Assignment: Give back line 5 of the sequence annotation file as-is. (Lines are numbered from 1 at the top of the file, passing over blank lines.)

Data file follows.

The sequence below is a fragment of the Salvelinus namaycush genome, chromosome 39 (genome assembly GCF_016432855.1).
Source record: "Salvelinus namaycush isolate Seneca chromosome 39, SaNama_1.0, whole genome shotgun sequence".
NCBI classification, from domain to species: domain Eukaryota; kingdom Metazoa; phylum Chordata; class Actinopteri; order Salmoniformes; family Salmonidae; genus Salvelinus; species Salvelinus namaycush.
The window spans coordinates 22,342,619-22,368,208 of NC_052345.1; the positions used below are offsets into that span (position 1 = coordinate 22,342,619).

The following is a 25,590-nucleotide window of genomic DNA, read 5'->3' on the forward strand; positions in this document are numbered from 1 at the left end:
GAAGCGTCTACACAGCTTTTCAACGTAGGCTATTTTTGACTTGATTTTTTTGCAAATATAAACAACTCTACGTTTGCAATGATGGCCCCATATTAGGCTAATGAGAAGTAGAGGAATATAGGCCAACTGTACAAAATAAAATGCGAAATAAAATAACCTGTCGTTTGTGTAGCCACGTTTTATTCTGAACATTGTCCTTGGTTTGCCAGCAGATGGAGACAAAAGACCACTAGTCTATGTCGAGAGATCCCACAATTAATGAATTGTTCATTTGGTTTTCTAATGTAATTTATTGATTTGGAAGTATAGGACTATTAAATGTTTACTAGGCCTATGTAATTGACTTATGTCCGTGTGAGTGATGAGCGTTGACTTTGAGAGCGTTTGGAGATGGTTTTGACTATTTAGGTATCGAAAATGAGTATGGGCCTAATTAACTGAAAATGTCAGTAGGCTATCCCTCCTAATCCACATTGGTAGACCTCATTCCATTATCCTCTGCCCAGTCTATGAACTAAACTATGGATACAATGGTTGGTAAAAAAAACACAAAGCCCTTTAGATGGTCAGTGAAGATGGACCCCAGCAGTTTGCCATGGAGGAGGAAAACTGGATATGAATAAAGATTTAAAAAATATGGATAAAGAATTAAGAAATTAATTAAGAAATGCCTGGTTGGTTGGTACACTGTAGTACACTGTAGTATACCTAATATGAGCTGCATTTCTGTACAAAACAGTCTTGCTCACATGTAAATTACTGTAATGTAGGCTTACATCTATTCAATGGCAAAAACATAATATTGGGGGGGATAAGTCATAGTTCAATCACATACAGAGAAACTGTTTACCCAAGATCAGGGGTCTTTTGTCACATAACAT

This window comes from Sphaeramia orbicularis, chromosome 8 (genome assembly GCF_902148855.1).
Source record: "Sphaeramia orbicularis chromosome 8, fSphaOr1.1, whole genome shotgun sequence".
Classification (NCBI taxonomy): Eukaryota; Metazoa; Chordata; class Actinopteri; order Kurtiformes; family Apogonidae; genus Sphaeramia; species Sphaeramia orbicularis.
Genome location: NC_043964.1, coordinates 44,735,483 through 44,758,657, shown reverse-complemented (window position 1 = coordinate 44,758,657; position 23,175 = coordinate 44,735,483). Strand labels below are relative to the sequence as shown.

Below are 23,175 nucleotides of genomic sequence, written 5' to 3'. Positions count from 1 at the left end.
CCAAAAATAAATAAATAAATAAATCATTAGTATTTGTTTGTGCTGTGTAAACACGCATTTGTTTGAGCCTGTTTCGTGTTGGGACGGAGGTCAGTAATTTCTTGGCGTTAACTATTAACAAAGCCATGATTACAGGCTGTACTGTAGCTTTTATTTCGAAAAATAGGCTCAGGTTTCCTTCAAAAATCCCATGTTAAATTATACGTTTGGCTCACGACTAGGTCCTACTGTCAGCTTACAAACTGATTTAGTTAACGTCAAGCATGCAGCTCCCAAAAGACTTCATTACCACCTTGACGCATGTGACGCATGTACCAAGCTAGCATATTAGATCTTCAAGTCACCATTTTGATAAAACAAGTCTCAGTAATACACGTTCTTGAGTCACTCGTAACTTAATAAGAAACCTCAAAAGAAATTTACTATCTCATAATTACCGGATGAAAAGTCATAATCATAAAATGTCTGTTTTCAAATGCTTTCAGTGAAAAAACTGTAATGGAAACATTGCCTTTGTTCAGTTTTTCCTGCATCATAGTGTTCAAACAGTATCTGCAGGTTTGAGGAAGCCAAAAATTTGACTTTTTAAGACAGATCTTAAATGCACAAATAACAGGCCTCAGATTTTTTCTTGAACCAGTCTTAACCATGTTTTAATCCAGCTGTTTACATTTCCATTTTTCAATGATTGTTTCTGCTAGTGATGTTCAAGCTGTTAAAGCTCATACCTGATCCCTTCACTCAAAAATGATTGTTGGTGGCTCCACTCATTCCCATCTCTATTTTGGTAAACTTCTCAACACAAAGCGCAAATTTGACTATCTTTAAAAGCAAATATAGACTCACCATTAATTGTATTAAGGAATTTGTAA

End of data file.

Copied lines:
The following is a 25,590-nucleotide window of genomic DNA, read 5'->3' on the forward strand; positions in this document are numbered from 1 at the left end: